Note: All data refers specifically to the S&P500 (SPY) or the Wilshire 5,000 (VTI)
Below are eight different quantitve valuation metrics for the US equity market.
First a primer:
We are sometimes asked what is the point of measuring the stock marketvaluation, we clarified why I started this monthly piece below. Additionally, Steven Romick of FPA compares the Shiller PE to the ten yr treasury yield to measure market valuations. So there is at least one great investor out there who finds it useful.
You can view extensive European market valuations (including country valuations) here.
We started this monthly market valuation series in December 2009. We were getting tired of hearing that the market was overvalued because P/E TTM was 87. Earnings were clearly lowered by the worst economic crash since the great depression. However, the question was how to value the market from a purely quantitative methodology, while ignoring all the outside noise and macro predictions of where the economy is headed. We looked for several different metrics to evaluate the market which over time have proven to be effective and decided to look at all the metrics, instead of just focusing on the last 12 months of earnings.
We were contemplating only updating the valuations on a quarterly basis, since why is there a need every month? However, since the market was and in general continues to be quite volatile, we consider it useful to evaluate on a monthly basis. When volatility truly gets to lower levels, it will suffice to update these series on a quarterly basis.
The current level of the S&P500 is 1,370, and the Dow is at 12,978 — a slight increase from last month.
The point of this article is to measure the stock market based on seven different metrics. As stated above, this article does not look at the macro picture and try to predict where the economy is headed.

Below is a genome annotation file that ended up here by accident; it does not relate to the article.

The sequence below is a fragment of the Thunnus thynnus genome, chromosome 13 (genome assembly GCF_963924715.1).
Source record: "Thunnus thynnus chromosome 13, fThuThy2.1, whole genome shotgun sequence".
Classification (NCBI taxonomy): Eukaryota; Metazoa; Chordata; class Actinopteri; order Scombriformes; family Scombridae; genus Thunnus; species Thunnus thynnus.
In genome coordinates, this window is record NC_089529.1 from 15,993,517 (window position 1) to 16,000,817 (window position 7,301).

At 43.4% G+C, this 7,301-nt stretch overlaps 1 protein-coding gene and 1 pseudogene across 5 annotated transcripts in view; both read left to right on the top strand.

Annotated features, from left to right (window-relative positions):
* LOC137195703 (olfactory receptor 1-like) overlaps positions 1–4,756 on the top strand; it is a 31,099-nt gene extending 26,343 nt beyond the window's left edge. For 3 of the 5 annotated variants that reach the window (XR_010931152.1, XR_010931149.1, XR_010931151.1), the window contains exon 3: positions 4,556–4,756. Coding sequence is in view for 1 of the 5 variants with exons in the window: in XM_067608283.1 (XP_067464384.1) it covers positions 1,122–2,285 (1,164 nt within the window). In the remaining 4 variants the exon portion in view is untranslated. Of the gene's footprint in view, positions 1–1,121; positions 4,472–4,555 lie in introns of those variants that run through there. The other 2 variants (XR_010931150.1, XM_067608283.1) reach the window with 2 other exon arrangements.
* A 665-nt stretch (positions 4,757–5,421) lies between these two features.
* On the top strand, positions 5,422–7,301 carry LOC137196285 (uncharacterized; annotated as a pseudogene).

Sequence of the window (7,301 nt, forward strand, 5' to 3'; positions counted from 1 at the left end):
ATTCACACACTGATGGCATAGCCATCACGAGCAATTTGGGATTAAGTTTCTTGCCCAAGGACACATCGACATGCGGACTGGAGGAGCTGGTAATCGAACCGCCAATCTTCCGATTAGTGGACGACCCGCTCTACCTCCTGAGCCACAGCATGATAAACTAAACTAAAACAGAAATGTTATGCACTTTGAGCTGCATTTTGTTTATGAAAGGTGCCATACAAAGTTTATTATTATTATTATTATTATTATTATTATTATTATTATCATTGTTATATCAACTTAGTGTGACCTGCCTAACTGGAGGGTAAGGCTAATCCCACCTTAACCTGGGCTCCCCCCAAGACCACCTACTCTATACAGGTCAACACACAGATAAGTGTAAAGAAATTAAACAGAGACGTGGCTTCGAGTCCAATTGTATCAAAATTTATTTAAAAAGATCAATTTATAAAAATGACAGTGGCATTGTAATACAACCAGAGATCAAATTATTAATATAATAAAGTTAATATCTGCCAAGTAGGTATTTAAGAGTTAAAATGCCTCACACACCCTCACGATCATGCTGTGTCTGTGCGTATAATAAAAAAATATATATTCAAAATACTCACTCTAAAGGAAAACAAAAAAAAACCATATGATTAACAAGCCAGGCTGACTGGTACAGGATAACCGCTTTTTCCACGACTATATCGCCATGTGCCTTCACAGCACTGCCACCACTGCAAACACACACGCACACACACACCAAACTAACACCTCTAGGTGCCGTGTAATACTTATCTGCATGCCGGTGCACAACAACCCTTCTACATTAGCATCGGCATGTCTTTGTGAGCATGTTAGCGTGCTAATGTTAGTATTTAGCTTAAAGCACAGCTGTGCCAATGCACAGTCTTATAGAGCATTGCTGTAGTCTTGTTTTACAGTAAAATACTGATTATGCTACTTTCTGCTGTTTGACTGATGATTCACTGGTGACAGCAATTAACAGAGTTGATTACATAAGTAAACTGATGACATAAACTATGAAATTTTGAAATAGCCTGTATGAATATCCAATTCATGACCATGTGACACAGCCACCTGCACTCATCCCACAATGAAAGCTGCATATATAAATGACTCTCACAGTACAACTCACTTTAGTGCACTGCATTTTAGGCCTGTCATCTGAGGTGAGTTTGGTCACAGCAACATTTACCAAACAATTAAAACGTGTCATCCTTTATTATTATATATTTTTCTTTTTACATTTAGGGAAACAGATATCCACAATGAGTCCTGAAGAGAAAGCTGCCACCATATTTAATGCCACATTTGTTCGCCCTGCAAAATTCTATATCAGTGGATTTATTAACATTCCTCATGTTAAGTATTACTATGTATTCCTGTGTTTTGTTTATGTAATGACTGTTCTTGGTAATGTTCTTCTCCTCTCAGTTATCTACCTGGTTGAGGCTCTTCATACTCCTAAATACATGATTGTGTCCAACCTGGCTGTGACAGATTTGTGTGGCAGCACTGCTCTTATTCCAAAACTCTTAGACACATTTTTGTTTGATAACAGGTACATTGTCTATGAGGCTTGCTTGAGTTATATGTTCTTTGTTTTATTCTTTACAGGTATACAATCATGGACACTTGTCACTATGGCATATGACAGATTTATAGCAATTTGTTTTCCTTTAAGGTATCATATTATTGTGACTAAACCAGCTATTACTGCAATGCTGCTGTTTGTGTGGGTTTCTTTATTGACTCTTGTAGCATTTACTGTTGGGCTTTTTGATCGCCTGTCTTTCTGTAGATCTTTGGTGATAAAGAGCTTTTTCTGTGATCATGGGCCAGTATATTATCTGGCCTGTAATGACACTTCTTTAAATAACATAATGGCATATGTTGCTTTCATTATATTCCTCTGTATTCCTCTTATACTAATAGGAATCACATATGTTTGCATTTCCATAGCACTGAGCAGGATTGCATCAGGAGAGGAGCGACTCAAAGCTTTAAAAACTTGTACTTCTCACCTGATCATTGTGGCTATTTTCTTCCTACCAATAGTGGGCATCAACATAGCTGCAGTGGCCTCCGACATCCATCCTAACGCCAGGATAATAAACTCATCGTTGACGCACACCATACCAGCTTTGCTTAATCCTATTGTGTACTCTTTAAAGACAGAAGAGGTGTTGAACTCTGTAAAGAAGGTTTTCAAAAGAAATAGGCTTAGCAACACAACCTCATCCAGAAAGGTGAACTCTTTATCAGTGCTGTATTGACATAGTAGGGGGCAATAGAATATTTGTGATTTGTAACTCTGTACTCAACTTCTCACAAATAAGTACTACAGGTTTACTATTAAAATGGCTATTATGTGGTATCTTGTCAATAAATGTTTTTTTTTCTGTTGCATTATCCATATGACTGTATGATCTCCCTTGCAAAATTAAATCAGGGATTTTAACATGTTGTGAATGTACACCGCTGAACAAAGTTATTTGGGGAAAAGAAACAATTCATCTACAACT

As always, we must mention that just because the market is over or undervalued does not mean that future returns will be high or low. From the mid to late 1990s the market was extremely overvalued and equities kept increasing year after year. In addition, individual stocks can be found that will outperform or underperform the market regardless of current valuations. However, as we note at the end of the articlewe expect low returns for the overall market, over the next 10 years based on current valuations when the metrics revert towards their mean.
Below are different market valuation metrics as of March 2nd, 2011:
The current P/E TTM is 15.0, a slight increase from last month (this specific number is from February 29th close).
This data comes from 0ur colleague Doug Short of dshort.com.
Based on this data the market is fairly valued. However, we do not think this is a fair way of valuing the market since it does not account for cyclical peaks or downturns. To get an accurate picture of whether the market is fair valued based on P/E ratio it is more accurate to take several years of earnings.
Numbers from Previous Market Lows:
The current ten-year P/E is 22.88; a slight increase from PE of 22.47 from the previous month. This number is based on Robert Shiller’s data evaluating the average inflation-adjusted earnings from the previous 10 years.
The Shiller PE is calculated using the four steps below:
- Look at the yearly earning of the S&P 500 for each of the past ten years.
- Adjust these earnings for inflation, using the CPI (ie: quote each earnings figure in 2011 dollars)
- Average these values (ie: add them up and divide by ten), giving us e10.
- Then take the current Price of the S&P 500 and divide by e10.
The common criticism of Shiller’s method is that it includes years like 2008 and 2009 when earnings were awful. Howeverwe would argue that it is balanced out by the bubble years of 05-07. Additionally the Shiller PE (with the exception of 1995-2000, where the stock market reached absurd valuations) has been a much better indicator of market bottoms and tops than PE TTM. Two recent examples:in March 2009, the Shiller PE was at 13, while PE TTM was at . At the market top in October 2007, the Shiller PE was at a very high level of 27.31, while the PE TTM was only at 20.68.
The AAII put together the best criticism of the Shiller PE, which I have seen to date.
Below are the main points:
- Following the Graham-Dodd recommendation, Shiller uses a 10-year moving average of earnings in computing the CAPE. According to data compiled by the National Bureau of Economic Research, economic contractions have become shorter and expansions longer in recent years. Measured peak to peak, the average is five years and six months.
- In determining the CAPE (Shiller PE), reported earnings are adjusted for inflation using the